As we discussed in an earlier chapter, there is evidence that all ten commandments were known before the Exodus. But it wasn’t until Moses came down from Mount Sinai that the commandments existed in written form. We find them listed in Exodus 20 and Deuteronomy 5. In the apostolic letters we find five of the last six (the commandments relating to our relationships with men) quoted. From this fact, it must become apparent that the apostles not only knew of the ten commandments, but regarded them as being in force.

The first three commandments (relating to our relationship with God), are not quoted in the NT after the gospels, but there is a considerable amount of evidence from the epistles that they were also considered to be in force. Who, for example, would seriously entertain from the NT the idea that God would tolerate any person who held any other “god” in higher regard than the true God?

This leaves us with the fourth commandment as the only point in question. Certain apologists insist that the Sabbath was done away with at the cross. Does the testimony of the apostles support this position? Let us begin with Paul’s epistle to the Ephesians.

2 Honor your father and mother which is the first commandment with a promise,
3 that it may be well with you, and that you may live long on the earth. Eph 6:2-3

There are two major elements to this text. The obvious feature is that it quotes the fifth commandment. But the more important fact for our discussion is the phrase “which is the first commandment with a promise”. This is a direct reference to the fact that this commandment does not stand alone, but is part of a list of commandments, and occupies a specific position within that list. Since this commandment still has the power of law, so do all of the others. If we can find the list, we can determine what laws we are bound to observe as “bond-servants”.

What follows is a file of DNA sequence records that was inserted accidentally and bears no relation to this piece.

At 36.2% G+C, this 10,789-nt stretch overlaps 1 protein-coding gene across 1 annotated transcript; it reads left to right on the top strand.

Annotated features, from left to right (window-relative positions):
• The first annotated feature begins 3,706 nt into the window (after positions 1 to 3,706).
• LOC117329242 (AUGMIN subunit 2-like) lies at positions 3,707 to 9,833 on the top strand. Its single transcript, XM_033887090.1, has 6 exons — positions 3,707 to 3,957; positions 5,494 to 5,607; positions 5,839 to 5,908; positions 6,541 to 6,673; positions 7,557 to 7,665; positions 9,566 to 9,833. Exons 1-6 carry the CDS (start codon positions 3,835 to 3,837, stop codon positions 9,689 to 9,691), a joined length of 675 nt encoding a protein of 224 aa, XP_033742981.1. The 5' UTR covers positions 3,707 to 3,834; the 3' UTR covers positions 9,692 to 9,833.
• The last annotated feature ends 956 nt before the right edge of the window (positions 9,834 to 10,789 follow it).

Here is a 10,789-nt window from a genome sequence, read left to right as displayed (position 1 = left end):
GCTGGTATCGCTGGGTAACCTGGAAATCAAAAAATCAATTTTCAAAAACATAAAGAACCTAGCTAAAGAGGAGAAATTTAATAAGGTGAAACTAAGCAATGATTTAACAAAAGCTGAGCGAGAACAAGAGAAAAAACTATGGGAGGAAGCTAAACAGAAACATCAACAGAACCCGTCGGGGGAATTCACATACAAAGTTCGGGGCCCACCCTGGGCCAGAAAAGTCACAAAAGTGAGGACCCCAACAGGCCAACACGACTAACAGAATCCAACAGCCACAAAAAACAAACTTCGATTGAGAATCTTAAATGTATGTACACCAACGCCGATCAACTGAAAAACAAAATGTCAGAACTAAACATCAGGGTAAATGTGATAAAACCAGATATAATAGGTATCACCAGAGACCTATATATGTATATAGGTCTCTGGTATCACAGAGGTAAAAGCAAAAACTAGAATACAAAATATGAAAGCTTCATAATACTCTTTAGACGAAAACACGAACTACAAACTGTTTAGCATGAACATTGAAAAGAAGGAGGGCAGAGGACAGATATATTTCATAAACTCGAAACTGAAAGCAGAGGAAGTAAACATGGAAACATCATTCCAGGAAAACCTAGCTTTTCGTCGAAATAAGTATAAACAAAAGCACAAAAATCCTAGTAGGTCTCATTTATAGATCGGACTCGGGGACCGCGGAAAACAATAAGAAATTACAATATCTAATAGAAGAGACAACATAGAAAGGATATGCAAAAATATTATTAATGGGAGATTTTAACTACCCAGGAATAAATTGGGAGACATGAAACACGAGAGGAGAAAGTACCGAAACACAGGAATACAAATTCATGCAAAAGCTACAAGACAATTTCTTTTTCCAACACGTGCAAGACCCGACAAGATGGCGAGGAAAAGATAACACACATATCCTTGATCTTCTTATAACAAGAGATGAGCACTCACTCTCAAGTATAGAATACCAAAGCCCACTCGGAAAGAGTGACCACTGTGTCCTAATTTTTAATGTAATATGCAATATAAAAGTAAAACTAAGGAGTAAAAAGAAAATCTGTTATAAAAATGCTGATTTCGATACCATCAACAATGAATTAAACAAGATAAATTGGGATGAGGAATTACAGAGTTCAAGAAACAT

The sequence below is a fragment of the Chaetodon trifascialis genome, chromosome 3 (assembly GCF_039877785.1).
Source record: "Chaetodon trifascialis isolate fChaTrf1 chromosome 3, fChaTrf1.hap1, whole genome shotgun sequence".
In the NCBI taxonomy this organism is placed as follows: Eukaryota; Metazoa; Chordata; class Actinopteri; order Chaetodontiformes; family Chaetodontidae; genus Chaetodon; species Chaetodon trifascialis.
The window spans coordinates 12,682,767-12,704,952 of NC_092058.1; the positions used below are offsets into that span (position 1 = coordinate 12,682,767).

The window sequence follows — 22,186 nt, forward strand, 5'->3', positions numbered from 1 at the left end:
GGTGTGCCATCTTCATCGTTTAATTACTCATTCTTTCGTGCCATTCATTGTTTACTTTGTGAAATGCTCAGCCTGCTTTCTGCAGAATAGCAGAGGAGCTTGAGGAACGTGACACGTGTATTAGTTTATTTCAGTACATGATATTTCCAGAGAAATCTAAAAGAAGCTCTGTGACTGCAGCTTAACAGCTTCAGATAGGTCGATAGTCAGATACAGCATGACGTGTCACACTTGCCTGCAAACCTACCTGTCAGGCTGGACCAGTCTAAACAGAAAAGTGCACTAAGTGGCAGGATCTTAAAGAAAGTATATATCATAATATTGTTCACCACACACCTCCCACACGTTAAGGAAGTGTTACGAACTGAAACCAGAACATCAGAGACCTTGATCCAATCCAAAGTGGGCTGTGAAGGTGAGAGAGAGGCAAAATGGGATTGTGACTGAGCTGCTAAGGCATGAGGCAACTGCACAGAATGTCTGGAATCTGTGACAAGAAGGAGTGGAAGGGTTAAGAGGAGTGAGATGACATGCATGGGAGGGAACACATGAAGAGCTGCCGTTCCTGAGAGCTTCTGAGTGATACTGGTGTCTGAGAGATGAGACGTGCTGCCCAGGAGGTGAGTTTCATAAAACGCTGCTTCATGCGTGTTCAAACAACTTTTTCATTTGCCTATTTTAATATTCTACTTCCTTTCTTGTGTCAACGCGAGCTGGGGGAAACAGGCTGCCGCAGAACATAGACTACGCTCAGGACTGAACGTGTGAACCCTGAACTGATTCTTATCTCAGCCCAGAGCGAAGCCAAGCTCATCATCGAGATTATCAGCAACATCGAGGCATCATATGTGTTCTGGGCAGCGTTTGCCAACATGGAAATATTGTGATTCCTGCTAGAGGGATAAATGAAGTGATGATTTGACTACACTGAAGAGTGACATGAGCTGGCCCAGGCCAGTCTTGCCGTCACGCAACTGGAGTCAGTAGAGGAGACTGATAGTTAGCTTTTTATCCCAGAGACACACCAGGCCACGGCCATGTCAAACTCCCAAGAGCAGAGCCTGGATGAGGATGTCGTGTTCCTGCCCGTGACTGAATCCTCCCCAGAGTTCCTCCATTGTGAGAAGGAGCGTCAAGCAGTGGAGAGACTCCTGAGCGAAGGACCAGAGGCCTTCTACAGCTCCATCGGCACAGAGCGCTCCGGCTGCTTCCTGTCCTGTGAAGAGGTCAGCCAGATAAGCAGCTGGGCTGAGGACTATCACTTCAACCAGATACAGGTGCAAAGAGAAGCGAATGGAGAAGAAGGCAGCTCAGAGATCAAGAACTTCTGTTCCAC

Our search is necessarily short. The list occurs only in Exodus 20 and Deuteronomy 5. It is the ten commandments, and includes the Sabbath. Since Paul has identified the ten commandments as binding, all of them are binding. We do not have the option of picking which parts we will observe. We must observe them all.

10 For whoever keeps the whole law and yet stumbles in one point, he has become guilty of all. James 2:10

We will discuss the “law” question shortly. But before dealing with it, why is it that the apostles never use the sabbath commandment in teaching, when they used all of the others? The answer is, they did use it! They just didn’t write all of it down in their letters.

15 and saying, “Men, why are you doing these things? We are also men of the same nature as you, and preach the gospel to you in order that you should turn from these vain things to a living God, who made the heaven and the earth and the sea, and all that is in them. Acts 14:15

The apostles quote “who made the heaven and the earth and the sea, and all that is in them” directly from the fourth commandment to explain why they were preaching the gospel. The fact that God is the Creator gives Him the authority to command us, and the Sabbath is His central command. It is the visible “sign” that we are submissive to His kingship over us (Ezek 20:12, 20). It is of considerable importance that the apostles quoted the fourth commandment in this statement (also Acts 4:24 and Rev 10:6). In other places the apostles use “Creator” (twice) or “created” (8 times) in their teaching. But these three times, the specific language stating the authority of God over us is taken from the fourth commandment in order to provide emphasis; both to the statement itself, and to the continuation of the authority of the Creator (and His commandment) over us.

We have already seen how failure to keep even one point of the law makes us guilty of the whole law. Some will insist that the ten commandments are not the “law” to which this statement refers. Again we rely on the testimony of the apostles.

7 What shall we say then? Is the Law sin? May it never be! On the contrary, I would not have come to know sin except through the Law; for I would not have known about coveting if the Law had not said, “You shall not covet.” Rom 7:7

10 For whoever keeps the whole law and yet stumbles in one point, he has become guilty of all.
11 For He who said, “Do not commit adultery,” also said, “Do not commit murder.” Now if you do not commit adultery, but do commit murder, you have become a transgressor of the law. James 2:10-11

In the first passage, Paul points to the tenth commandment (“You shall not covet”) as being part of the “Law”. In the second, James equates the seventh and sixth commandments (“Do not commit adultery” and “Do not commit murder”) with the “law”. We find similar statements in Rom 2:21-23; 13:9-10, and 1 Tim 1:8-10. Only one conclusion is possible. In the eyes of the apostles, the inspired messengers of Almighty God, the ten commandments were fully in force. There had been no change in them at the cross. The change at the cross was the termination of the Mosaic sacrificial system with the “better sacrifice” (Heb 9:23) of Jesus.